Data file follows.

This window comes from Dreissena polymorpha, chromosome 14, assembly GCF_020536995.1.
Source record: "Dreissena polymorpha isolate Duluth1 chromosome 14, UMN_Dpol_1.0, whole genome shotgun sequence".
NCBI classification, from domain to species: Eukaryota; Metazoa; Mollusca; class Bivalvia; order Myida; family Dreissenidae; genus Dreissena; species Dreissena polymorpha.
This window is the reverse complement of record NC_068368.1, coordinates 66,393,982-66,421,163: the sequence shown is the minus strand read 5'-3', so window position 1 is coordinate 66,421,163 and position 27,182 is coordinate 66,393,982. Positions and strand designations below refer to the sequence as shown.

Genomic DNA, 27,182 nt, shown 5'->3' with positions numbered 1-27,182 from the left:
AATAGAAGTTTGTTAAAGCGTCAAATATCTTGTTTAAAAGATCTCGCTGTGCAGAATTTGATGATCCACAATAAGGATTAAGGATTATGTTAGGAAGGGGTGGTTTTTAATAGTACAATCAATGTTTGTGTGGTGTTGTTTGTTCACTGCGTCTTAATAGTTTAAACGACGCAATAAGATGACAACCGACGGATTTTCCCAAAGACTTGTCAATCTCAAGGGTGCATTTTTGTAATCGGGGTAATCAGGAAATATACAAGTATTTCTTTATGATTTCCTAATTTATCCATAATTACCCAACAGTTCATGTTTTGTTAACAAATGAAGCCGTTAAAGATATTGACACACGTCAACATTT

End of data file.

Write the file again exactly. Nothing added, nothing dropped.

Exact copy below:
This window comes from Dreissena polymorpha, chromosome 14, assembly GCF_020536995.1.
Source record: "Dreissena polymorpha isolate Duluth1 chromosome 14, UMN_Dpol_1.0, whole genome shotgun sequence".
NCBI classification, from domain to species: Eukaryota; Metazoa; Mollusca; class Bivalvia; order Myida; family Dreissenidae; genus Dreissena; species Dreissena polymorpha.
This window is the reverse complement of record NC_068368.1, coordinates 66,393,982-66,421,163: the sequence shown is the minus strand read 5'-3', so window position 1 is coordinate 66,421,163 and position 27,182 is coordinate 66,393,982. Positions and strand designations below refer to the sequence as shown.

Genomic DNA, 27,182 nt, shown 5'->3' with positions numbered 1-27,182 from the left:
AATAGAAGTTTGTTAAAGCGTCAAATATCTTGTTTAAAAGATCTCGCTGTGCAGAATTTGATGATCCACAATAAGGATTAAGGATTATGTTAGGAAGGGGTGGTTTTTAATAGTACAATCAATGTTTGTGTGGTGTTGTTTGTTCACTGCGTCTTAATAGTTTAAACGACGCAATAAGATGACAACCGACGGATTTTCCCAAAGACTTGTCAATCTCAAGGGTGCATTTTTGTAATCGGGGTAATCAGGAAATATACAAGTATTTCTTTATGATTTCCTAATTTATCCATAATTACCCAACAGTTCATGTTTTGTTAACAAATGAAGCCGTTAAAGATATTGACACACGTCAACATTT